A Hong Kong trial court upheld her claim last September, but was reversed this past March by an appellate court, which ruled that the special conditions under which domestic helpers work in Hong Kong mean that they cannot be considered “ordinarily resident”—a key criterion for applying for permanent residency. Just last Friday, Vallejos and her lawyer, Mark Daly of local firm
Barnes & Daly
, were granted leave to take their case to the Court of Final Appeal, which is expected to rule either late this year or early next year.
The Hong Kong government has already talked about taking the case to Beijing if it does not succeed in blocking Vallejos’s case at the Court of Final Appeal. One local pro-China politician, Regina Ip, even presented the Hong Kong government with a petition last October, urging it to seek a ruling from mainland authorities.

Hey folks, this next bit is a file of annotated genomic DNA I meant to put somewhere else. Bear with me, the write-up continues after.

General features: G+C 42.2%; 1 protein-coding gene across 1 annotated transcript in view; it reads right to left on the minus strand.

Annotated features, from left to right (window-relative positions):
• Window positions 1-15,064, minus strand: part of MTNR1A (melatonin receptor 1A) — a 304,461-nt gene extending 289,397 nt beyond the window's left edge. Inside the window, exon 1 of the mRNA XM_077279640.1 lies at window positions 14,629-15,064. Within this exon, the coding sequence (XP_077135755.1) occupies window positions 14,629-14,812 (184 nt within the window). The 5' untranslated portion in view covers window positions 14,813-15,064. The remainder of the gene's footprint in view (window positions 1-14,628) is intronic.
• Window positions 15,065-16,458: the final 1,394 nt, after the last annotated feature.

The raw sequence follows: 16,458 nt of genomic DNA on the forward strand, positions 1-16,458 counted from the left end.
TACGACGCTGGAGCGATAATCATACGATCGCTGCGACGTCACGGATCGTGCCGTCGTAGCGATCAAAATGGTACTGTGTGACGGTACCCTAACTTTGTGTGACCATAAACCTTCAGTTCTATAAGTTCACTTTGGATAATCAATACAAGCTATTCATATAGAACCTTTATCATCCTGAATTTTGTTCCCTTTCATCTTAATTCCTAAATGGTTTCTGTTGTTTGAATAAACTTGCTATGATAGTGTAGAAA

Daly says that should be enough to outrage lawyers. He was one of the 600 who marched in 1999. “Anytime there’s talk of reinterpretations thrown up by some, that’s very bad for the rule of law,” he maintains. Daly adds that getting the Chinese government involved would not just be bad news for maids, but also for international businesses that rely on Hong Kong’s judicial independence. “If people—particularly in the legal profession—become complacent about this, the Basic Law is going to become meaningless,” he says.
He isn’t alone in that view. Kevin Bowers, a litigation partner at the Hong Kong law firm of
Howse Williams Bowers
, agrees that any referral to Beijing could have an impact on the rule of law, and could be seen to undermine the doctrine of “one country, two systems,” under which Hong Kong remains distinct from mainland China. That separation was cited by Bloomberg as a key reason for the territory’s top ranking in its recent survey of the best places in the world to do business.